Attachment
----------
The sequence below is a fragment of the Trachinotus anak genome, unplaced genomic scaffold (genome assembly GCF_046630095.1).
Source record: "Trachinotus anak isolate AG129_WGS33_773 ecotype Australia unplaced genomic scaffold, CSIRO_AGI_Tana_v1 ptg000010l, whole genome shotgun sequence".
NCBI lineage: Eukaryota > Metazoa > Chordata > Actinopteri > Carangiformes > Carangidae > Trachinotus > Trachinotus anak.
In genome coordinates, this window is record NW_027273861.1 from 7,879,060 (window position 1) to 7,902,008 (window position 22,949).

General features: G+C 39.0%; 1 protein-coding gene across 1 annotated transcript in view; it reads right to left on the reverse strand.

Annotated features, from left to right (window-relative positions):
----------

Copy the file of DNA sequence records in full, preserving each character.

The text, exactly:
The sequence below is a fragment of the Trachinotus anak genome, unplaced genomic scaffold (genome assembly GCF_046630095.1).
Source record: "Trachinotus anak isolate AG129_WGS33_773 ecotype Australia unplaced genomic scaffold, CSIRO_AGI_Tana_v1 ptg000010l, whole genome shotgun sequence".
NCBI lineage: Eukaryota > Metazoa > Chordata > Actinopteri > Carangiformes > Carangidae > Trachinotus > Trachinotus anak.
In genome coordinates, this window is record NW_027273861.1 from 7,879,060 (window position 1) to 7,902,008 (window position 22,949).

General features: G+C 39.0%; 1 protein-coding gene across 1 annotated transcript in view; it reads right to left on the reverse strand.

Annotated features, from left to right (window-relative positions):